The announcement could have been broadcast in the middle of homeroom. It was as if American League president Gene Budig had grabbed a microphone and bellowed, " Jaret Wright, report to the principal's office immediately." Thus Wright, a Cleveland righthander who had hit five batters this season and triggered two bench-clearing brawls, was officially condemned as a beanball-throwing bully—a headhunter, as they're known in the hallways of baseball. � Never mind that when Budig called him to league headquarters in New York City last week, Wright had a 7.61 ERA. Never mind that he had allowed 103 base runners in 60? innings and shown worse accuracy than NATO. Never mind that Wright is an unpolished 23-year-old with a 97-mph heater. (Think of a kid with a learner's permit taking a Viper for a spin.) When Budig called him in for a well-publicized meeting he told the world, in effect, that Wright was a very bad boy.
"There were no accusations," says a source close to the participants. "There was talk about throwing inside and how to prevent fights. But even Budig said they should never have publicized it."
At schoolmaster Budig's side was his special assistant, Bob Gibson, a man known for playing splendid chin music in his day. Hall of Famer Gibson could tutor Wright on intimidating hitters without beaning them. In 17 seasons with St. Louis he never hit more than 13 batters. He nicked only seven in 304? innings in 1968, the year he went 22-9 with a 1.12 ERA. Wright hit 21 batters in 343? innings since he reached the majors in '97.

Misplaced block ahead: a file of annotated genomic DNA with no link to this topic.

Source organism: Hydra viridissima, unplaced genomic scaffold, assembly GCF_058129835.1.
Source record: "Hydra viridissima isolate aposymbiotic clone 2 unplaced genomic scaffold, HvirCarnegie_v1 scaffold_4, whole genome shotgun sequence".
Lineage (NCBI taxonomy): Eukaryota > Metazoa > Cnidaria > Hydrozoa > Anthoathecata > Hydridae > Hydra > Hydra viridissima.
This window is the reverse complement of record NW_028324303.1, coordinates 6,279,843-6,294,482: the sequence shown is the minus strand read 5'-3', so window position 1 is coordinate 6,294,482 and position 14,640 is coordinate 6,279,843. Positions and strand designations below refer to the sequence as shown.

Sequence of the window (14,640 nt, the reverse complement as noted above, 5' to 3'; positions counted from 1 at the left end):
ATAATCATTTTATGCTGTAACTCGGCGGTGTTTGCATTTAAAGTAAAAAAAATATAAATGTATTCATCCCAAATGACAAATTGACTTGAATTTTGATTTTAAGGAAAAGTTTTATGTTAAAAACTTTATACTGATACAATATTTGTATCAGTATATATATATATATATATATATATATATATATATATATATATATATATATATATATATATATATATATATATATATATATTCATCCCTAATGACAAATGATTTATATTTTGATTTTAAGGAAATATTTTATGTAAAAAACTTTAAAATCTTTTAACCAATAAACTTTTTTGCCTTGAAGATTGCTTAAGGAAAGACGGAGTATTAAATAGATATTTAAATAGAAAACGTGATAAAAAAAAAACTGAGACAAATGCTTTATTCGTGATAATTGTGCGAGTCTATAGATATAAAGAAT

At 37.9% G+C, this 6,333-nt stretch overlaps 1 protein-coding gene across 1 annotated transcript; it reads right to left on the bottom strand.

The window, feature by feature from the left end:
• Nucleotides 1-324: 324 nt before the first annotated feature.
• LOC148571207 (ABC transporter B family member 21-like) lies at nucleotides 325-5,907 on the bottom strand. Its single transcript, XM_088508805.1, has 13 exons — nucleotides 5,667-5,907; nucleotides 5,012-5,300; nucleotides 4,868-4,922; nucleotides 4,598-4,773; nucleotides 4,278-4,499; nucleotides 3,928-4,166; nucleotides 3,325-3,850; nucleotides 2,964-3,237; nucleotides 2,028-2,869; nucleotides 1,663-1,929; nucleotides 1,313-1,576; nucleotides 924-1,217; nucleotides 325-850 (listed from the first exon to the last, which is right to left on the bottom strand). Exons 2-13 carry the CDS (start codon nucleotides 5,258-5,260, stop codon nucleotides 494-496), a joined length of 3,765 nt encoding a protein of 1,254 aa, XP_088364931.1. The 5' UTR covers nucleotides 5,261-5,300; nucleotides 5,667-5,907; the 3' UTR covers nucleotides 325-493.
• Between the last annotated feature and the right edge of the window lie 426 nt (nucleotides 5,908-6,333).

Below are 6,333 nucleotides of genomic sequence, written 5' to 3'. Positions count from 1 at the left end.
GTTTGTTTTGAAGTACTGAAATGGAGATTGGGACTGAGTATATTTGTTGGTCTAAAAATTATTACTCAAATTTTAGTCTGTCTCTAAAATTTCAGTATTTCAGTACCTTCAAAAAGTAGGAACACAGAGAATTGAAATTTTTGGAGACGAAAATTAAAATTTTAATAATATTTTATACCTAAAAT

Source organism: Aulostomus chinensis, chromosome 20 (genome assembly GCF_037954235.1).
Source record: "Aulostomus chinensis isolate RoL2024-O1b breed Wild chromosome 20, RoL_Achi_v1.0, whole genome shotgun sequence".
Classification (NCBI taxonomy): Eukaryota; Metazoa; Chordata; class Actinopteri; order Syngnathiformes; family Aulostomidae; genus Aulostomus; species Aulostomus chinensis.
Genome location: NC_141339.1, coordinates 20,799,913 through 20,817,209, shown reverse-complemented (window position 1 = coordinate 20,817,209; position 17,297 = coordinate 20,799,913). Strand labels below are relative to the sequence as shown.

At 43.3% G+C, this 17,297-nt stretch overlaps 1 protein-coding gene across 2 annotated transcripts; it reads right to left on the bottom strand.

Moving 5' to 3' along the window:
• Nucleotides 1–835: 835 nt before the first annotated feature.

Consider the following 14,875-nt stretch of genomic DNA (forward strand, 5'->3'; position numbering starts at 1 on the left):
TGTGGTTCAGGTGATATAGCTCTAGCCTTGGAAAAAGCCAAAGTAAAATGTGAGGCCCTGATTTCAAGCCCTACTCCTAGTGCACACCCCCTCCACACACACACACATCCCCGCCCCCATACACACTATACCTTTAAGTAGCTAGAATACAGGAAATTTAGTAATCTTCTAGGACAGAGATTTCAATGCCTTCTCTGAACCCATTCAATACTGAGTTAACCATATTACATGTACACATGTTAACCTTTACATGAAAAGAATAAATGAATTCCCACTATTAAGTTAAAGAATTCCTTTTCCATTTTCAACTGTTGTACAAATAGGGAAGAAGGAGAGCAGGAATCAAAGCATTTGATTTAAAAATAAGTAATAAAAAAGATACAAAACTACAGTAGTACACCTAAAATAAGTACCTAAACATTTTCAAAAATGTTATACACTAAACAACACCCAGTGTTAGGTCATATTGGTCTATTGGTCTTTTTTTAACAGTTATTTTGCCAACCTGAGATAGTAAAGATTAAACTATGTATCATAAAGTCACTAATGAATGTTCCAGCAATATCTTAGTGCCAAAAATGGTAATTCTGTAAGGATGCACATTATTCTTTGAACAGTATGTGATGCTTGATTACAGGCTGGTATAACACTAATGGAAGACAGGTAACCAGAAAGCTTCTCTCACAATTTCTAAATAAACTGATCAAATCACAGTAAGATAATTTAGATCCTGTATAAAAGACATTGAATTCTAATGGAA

Some of the game's best pitchers have judiciously plunked people. Nolan Ryan was so notorious for dusting anyone who dug in against him that rookies were told not to make aggressive movements in the batter's box. When he was with Boston, Roger Clemens shouted into the Yankees' dugout that he was going to hit someone. Derek Jeter and Chuck Knoblauch welcomed Clemens to New York this year by wearing catchers' gear into the batting cage.
Like fights in hockey and promises in politics, throwing at batters is part of the game. The public spanking of Wright recalls the treatment in the early '90s of Pedro Martinez, another guy with a live four-seam fastball he hadn't yet harnessed. Sure, Wright's immaturity showed when he gave Boston's Darren Lewis a let's-go-at-it wave after hitting Lewis in the shoulder. Yes, the kid could use a remedial course in humility, maybe in the minors. But Wright's not the only one who deserves a demerit. Budig and others who cry "headhunter" at the drop of a batter should also work on their control.